Maimonides (Rambam) addresses this sentiment in his philosophical treatise, Guide to the Perplexed, when he states that sometimes, the Torah issues mitzvot addressed to the majority of the population, and that individuals might feel that those mitzvot are not right for them.
That is precisely when sharing other people’s burdens becomes a central tool in acquiring Torah: knowing that although the things the Torah says are not addressed to me as an individual, I am committed to upholding this set of values because I recognize that I am part of a nation, and I, with my limited perspective, do not judge whether a particular commandment is just.
This is how Moshe begins responding to the tribes of Gad and Reuven. How, he says, can you let your brethren go to war while you remain here? Are you staying here simply because that is what is most convenient for you? Such behavior not only runs contrary to the most fundamental human values. It also undermines the very underpinnings of our existence as a nation, particularly considering that we are the nation who accepted the Torah.
Moshe’s call was heeded, albeit partially, by the tribes: “We will then arm ourselves quickly before the People of Israel until we have brought them to their place.” We will form the vanguard of the Israelite army when it goes to battle, they say. This seems like a fantastic compromise: the two tribes are accepting responsibility and joining combat units, and in so doing, are shouldering the burden alongside their brethren.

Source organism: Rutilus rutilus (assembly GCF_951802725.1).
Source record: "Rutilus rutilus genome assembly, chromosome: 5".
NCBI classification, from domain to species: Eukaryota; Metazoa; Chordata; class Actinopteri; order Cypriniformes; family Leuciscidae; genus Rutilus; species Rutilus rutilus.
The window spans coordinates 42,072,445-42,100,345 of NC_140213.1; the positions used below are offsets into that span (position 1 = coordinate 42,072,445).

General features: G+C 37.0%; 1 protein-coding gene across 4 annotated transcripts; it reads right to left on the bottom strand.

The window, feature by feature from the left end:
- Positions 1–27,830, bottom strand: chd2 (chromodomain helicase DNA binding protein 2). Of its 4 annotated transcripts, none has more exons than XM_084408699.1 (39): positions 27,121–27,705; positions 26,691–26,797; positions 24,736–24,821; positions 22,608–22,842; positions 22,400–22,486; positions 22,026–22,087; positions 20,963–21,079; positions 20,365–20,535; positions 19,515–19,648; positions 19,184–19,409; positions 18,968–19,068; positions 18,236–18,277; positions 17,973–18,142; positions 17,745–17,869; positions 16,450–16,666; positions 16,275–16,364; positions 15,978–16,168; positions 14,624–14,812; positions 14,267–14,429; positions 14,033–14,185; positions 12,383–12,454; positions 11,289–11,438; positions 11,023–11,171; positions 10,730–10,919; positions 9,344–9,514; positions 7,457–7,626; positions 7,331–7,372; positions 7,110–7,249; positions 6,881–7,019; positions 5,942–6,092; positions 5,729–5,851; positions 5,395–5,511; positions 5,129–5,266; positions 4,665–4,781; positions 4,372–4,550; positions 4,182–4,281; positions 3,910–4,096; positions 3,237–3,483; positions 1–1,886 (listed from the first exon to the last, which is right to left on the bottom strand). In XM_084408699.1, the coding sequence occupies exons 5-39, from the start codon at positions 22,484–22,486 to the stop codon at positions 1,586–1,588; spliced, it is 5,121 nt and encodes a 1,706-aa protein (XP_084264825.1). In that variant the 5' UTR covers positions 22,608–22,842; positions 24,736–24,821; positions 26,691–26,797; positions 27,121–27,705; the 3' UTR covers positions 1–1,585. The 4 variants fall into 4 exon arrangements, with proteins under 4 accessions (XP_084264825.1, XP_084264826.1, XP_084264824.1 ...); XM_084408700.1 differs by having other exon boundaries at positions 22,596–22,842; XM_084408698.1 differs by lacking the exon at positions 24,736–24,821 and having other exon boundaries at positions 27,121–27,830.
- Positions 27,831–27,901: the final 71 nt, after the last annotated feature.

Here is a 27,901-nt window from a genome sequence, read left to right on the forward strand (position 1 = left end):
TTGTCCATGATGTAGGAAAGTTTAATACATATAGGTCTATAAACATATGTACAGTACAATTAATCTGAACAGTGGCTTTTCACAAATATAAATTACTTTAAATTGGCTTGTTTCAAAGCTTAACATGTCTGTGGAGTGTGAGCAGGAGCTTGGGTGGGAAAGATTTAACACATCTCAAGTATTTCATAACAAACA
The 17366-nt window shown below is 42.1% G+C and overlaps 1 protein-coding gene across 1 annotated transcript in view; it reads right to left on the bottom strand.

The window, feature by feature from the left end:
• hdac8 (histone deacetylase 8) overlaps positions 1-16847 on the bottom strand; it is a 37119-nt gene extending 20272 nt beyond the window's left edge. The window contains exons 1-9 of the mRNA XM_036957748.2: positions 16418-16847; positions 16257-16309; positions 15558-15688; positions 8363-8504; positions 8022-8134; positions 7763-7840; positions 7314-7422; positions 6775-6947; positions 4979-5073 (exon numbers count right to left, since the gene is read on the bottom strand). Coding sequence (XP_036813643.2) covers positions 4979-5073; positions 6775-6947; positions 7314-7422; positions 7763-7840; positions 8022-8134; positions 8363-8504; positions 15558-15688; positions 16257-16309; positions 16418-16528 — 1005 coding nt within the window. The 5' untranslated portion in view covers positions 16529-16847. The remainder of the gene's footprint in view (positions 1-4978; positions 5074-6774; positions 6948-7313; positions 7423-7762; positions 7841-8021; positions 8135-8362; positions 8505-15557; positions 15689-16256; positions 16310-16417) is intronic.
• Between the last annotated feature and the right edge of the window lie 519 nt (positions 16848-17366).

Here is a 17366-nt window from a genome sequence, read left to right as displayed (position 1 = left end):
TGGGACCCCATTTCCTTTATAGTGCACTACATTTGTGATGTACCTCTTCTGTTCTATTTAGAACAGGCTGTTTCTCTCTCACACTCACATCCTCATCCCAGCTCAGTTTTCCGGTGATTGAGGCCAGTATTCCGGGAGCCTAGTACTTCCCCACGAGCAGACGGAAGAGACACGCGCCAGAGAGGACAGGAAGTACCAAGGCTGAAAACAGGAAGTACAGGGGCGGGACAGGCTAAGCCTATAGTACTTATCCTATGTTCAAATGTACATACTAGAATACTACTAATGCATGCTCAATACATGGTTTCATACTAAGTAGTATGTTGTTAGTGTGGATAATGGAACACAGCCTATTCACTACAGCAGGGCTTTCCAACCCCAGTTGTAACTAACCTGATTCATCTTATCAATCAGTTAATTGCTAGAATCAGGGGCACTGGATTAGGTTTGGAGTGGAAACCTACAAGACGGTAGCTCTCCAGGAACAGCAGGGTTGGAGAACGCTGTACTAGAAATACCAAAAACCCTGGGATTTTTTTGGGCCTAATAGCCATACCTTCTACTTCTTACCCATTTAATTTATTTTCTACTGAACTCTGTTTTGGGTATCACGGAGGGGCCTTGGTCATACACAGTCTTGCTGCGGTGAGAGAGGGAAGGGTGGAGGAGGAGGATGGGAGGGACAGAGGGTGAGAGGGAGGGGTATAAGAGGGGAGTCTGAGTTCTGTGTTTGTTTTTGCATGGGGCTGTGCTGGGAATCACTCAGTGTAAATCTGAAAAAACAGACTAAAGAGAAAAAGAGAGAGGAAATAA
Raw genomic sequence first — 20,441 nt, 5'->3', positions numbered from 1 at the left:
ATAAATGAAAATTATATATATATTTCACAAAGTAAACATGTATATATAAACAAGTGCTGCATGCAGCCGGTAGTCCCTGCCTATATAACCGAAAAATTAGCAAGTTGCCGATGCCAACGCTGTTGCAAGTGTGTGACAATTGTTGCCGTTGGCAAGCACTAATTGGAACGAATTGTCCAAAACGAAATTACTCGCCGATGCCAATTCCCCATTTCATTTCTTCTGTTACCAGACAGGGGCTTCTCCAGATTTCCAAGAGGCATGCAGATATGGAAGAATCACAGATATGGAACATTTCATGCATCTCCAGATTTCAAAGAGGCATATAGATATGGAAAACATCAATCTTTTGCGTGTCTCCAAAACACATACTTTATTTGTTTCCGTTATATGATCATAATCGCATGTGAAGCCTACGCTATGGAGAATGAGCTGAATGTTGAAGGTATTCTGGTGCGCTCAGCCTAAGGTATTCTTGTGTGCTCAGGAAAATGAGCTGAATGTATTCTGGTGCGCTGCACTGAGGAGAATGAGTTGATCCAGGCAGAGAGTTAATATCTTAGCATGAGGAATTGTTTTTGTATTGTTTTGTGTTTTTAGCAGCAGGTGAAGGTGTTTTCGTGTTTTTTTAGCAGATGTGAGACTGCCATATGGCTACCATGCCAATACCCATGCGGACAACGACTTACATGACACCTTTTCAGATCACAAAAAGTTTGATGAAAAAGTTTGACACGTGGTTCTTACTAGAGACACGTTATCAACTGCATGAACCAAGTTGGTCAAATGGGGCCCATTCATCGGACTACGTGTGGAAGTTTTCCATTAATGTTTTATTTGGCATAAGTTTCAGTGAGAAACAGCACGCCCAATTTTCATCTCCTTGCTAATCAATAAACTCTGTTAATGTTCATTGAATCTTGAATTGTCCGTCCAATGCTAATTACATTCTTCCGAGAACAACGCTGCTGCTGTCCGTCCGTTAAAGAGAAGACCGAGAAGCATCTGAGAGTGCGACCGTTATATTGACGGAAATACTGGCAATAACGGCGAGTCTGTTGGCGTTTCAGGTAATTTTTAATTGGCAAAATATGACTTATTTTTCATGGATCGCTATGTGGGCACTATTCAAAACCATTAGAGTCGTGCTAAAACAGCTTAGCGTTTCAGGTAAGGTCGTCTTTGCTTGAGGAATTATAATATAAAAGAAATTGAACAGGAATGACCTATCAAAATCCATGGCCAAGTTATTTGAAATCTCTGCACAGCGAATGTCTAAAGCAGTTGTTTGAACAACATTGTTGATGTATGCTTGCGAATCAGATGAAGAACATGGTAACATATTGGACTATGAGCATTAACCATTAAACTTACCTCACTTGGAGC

Yet, one verse earlier, the tribes say, “We will build sheepfolds for our livestock here and cities for our children.” In other words, they are saying that they will stay here, and serve in the army when needed. True, that is better than nothing, but it is far from satisfactory.
Sharing the burden goes beyond fighting wars side by side. The principle applies during peacetime, as well, and when we squabble between ourselves over issues that divide the various tribes. Thus it is only natural that this connection won’t last for too long.
Several decades later, in her evocative song, Deborah the prophetess, says “… but among the divisions of Reuven, there were great resolves of heart. Why do you sit between borders, to hear the bleating of the flocks? At the divisions of Reuven, there are great searchings of heart.” How could Reuven have allowed the Jewish people to fight Sisera, she says, when it remained behind, with its flocks, and listened to the whistling of the shepherds?
Long distances ultimately take their toll, and it is no coincidence that many of the children and grandchildren of those who took part in all of the struggles to establish the Jewish state, both physically and financially, are no longer involved in what transpires here.
Living overseas with their livestock spiritually distances people from what is happening in Israel. Today, our historical role is to try to reconnect the tribes living beyond the sea to the Land of Israel, the Promised Land, before we lose our connection with the rest of our nation.